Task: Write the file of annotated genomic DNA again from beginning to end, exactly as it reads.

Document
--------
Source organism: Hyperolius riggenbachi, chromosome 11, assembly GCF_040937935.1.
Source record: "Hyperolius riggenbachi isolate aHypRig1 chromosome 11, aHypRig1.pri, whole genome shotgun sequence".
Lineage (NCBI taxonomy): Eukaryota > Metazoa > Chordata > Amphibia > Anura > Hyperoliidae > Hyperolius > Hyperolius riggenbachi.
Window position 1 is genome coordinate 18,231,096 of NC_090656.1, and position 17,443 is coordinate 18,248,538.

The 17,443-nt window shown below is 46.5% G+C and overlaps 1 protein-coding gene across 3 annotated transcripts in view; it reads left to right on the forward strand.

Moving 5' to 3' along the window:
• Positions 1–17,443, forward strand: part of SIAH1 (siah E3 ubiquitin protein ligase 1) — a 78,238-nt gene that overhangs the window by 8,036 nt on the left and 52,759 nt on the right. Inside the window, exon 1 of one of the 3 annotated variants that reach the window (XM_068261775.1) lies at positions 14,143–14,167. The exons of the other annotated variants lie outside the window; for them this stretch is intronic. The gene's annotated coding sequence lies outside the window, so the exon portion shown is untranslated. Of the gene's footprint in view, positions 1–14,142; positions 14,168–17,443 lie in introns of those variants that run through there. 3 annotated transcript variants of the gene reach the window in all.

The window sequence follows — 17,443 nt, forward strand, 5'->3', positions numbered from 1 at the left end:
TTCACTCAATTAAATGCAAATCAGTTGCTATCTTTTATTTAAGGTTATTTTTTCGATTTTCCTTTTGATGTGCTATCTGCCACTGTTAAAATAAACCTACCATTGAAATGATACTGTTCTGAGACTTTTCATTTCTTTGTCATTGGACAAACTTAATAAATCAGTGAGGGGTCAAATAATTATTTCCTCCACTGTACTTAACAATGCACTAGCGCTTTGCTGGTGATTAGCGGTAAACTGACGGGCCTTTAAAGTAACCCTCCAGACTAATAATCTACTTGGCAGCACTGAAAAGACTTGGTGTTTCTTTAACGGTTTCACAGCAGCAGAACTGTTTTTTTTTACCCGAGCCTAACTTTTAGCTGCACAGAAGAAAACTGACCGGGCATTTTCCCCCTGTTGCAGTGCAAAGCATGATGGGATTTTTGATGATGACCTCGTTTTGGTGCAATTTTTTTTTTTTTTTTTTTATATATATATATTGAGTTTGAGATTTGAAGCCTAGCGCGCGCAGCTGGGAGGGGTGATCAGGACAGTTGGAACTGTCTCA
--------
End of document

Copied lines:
Source organism: Hyperolius riggenbachi, chromosome 11, assembly GCF_040937935.1.
Source record: "Hyperolius riggenbachi isolate aHypRig1 chromosome 11, aHypRig1.pri, whole genome shotgun sequence".
Lineage (NCBI taxonomy): Eukaryota > Metazoa > Chordata > Amphibia > Anura > Hyperoliidae > Hyperolius > Hyperolius riggenbachi.
Window position 1 is genome coordinate 18,231,096 of NC_090656.1, and position 17,443 is coordinate 18,248,538.

The 17,443-nt window shown below is 46.5% G+C and overlaps 1 protein-coding gene across 3 annotated transcripts in view; it reads left to right on the forward strand.

Moving 5' to 3' along the window:
• Positions 1–17,443, forward strand: part of SIAH1 (siah E3 ubiquitin protein ligase 1) — a 78,238-nt gene that overhangs the window by 8,036 nt on the left and 52,759 nt on the right. Inside the window, exon 1 of one of the 3 annotated variants that reach the window (XM_068261775.1) lies at positions 14,143–14,167. The exons of the other annotated variants lie outside the window; for them this stretch is intronic. The gene's annotated coding sequence lies outside the window, so the exon portion shown is untranslated. Of the gene's footprint in view, positions 1–14,142; positions 14,168–17,443 lie in introns of those variants that run through there. 3 annotated transcript variants of the gene reach the window in all.

The window sequence follows — 17,443 nt, forward strand, 5'->3', positions numbered from 1 at the left end:
TTCACTCAATTAAATGCAAATCAGTTGCTATCTTTTATTTAAGGTTATTTTTTCGATTTTCCTTTTGATGTGCTATCTGCCACTGTTAAAATAAACCTACCATTGAAATGATACTGTTCTGAGACTTTTCATTTCTTTGTCATTGGACAAACTTAATAAATCAGTGAGGGGTCAAATAATTATTTCCTCCACTGTACTTAACAATGCACTAGCGCTTTGCTGGTGATTAGCGGTAAACTGACGGGCCTTTAAAGTAACCCTCCAGACTAATAATCTACTTGGCAGCACTGAAAAGACTTGGTGTTTCTTTAACGGTTTCACAGCAGCAGAACTGTTTTTTTTTACCCGAGCCTAACTTTTAGCTGCACAGAAGAAAACTGACCGGGCATTTTCCCCCTGTTGCAGTGCAAAGCATGATGGGATTTTTGATGATGACCTCGTTTTGGTGCAATTTTTTTTTTTTTTTTTTTATATATATATATTGAGTTTGAGATTTGAAGCCTAGCGCGCGCAGCTGGGAGGGGTGATCAGGACAGTTGGAACTGTCTCA